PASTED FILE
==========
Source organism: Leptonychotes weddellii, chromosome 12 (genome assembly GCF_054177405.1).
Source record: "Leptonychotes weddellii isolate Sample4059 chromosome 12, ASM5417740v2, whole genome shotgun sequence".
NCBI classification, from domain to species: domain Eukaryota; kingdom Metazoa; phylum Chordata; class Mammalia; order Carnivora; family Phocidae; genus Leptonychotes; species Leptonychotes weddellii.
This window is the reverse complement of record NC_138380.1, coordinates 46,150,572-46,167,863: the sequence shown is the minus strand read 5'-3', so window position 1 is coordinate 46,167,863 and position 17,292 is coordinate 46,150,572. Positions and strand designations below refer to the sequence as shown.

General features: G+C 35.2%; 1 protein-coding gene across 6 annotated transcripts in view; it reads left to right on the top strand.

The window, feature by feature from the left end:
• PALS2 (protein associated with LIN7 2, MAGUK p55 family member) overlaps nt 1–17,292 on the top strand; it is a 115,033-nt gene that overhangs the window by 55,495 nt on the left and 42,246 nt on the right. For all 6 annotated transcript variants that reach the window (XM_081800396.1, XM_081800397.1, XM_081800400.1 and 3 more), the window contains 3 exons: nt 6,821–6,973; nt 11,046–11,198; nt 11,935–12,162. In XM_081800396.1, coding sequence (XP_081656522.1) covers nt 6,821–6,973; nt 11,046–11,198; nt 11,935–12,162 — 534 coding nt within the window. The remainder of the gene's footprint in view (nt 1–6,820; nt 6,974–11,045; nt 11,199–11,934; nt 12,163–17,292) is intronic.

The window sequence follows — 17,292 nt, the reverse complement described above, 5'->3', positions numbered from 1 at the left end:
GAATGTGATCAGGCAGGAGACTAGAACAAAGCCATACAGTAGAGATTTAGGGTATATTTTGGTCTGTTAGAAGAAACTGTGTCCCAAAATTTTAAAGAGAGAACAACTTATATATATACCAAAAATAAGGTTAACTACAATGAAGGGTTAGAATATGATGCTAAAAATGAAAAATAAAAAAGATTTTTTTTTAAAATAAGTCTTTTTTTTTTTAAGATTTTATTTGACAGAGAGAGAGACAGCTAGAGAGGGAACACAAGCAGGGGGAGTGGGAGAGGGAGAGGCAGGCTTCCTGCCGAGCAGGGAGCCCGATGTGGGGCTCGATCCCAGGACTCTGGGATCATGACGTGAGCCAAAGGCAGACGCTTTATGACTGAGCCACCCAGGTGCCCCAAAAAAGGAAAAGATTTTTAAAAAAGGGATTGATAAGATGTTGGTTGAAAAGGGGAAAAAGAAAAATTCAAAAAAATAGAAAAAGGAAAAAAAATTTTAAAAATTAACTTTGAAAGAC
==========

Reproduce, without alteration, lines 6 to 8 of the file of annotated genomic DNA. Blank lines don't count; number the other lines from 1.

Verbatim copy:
The window, feature by feature from the left end:
• PALS2 (protein associated with LIN7 2, MAGUK p55 family member) overlaps nt 1–17,292 on the top strand; it is a 115,033-nt gene that overhangs the window by 55,495 nt on the left and 42,246 nt on the right. For all 6 annotated transcript variants that reach the window (XM_081800396.1, XM_081800397.1, XM_081800400.1 and 3 more), the window contains 3 exons: nt 6,821–6,973; nt 11,046–11,198; nt 11,935–12,162. In XM_081800396.1, coding sequence (XP_081656522.1) covers nt 6,821–6,973; nt 11,046–11,198; nt 11,935–12,162 — 534 coding nt within the window. The remainder of the gene's footprint in view (nt 1–6,820; nt 6,974–11,045; nt 11,199–11,934; nt 12,163–17,292) is intronic.

The window sequence follows — 17,292 nt, the reverse complement described above, 5'->3', positions numbered from 1 at the left end: